Though they may not do the same in your country, as a foreigner, Vietnamese expect you to act a certain way in theirs. That being said, it is not your country, and you should respect the general law of the land. Most of these arguments can be avoided easily by showing general courtesy, and tolerating cultural differences that may seem rude to you. Show special caution when drinking with Vietnamese men.
Corruption is a big problem in Vietnam and locals are convinced that the police are not to be trusted. For motorcycle driver, police officer may stop you for any reasons including missing insurance papers or driving license, fine you around US$20 for each offense (the average traffic fine should only be about US$5-10). Remember to stand your ground and all officers are required to write all traffic violations in their notebook and give your a receipt and pay to the station (not the officer). If you have a cell phone, threaten to call your embassy and he may back down. You might though just find it easier to pay the fine and get on your way.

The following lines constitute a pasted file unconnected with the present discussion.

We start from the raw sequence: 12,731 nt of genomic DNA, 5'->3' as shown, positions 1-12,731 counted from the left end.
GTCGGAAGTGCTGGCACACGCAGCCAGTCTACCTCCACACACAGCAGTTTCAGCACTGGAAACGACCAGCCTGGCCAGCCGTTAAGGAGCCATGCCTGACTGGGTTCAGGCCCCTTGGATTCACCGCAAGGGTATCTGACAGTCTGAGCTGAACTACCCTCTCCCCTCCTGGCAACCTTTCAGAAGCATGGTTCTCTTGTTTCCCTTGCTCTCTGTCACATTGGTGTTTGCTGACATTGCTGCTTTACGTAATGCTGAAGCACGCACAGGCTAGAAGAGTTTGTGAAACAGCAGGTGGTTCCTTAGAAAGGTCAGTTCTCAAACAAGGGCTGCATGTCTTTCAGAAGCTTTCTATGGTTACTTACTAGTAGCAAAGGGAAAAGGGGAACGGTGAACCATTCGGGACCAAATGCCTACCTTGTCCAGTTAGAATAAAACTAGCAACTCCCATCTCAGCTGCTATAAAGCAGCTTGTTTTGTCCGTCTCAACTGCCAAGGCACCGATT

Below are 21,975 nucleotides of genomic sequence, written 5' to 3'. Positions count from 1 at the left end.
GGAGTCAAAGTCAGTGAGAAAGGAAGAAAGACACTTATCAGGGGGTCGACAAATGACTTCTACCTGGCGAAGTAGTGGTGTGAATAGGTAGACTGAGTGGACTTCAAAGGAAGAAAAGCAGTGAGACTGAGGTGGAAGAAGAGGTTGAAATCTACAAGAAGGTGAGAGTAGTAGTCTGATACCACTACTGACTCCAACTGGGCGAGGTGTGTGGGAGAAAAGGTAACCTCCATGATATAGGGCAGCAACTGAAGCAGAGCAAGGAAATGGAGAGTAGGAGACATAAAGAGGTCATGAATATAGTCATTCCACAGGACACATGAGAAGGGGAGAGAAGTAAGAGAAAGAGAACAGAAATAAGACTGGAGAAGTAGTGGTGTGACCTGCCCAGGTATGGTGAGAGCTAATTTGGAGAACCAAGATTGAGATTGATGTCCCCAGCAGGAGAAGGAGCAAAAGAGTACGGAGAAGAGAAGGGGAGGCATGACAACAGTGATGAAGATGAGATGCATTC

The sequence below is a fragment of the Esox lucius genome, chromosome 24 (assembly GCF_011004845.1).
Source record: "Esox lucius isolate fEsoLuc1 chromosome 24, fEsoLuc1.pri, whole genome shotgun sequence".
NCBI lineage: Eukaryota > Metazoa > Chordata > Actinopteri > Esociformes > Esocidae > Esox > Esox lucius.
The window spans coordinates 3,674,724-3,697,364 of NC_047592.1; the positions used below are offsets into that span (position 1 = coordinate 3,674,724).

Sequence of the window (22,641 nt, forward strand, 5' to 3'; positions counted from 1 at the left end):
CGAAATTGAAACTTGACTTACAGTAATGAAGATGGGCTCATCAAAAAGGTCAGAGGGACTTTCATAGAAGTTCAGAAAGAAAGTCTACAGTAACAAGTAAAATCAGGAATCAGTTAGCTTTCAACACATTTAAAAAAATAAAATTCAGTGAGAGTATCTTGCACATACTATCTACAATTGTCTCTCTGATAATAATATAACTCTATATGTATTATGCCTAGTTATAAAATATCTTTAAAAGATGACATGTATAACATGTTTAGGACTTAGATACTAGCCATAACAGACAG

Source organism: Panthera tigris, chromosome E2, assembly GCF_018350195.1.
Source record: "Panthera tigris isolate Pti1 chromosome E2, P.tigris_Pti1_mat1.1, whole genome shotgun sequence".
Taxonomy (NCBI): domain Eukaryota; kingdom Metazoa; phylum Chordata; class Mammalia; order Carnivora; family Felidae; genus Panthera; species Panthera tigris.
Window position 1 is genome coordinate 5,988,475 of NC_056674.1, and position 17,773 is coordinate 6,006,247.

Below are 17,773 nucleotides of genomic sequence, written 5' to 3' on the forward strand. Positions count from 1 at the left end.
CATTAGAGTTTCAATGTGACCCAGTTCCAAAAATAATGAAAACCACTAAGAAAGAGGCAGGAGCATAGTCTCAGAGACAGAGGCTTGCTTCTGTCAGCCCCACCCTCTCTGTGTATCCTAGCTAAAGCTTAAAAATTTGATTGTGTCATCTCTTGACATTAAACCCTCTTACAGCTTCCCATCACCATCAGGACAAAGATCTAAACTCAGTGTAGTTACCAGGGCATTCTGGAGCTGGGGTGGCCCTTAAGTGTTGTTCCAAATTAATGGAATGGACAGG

Immigration officers are known to take bribes. During the early Doi Moi (the reform in 90s), bribes could be a few U.S. dollars, a few packs of 555 cigarettes. Today although officers still seem to feel okay at taking it, it is absolutely risk-free and acceptable if you don't bribe.
The international monitoring group Transparency International has rated Vietnam as one of the most corrupt nations in Asia.
Prostitution is illegal in Vietnam and the age of consent is 18. Vietnam has laws on the books with penalties up to 20-40 years in prison for sexually exploiting women and children, and several other countries have laws that allow them to prosecute their own citizens who travel abroad to engage in sex with children.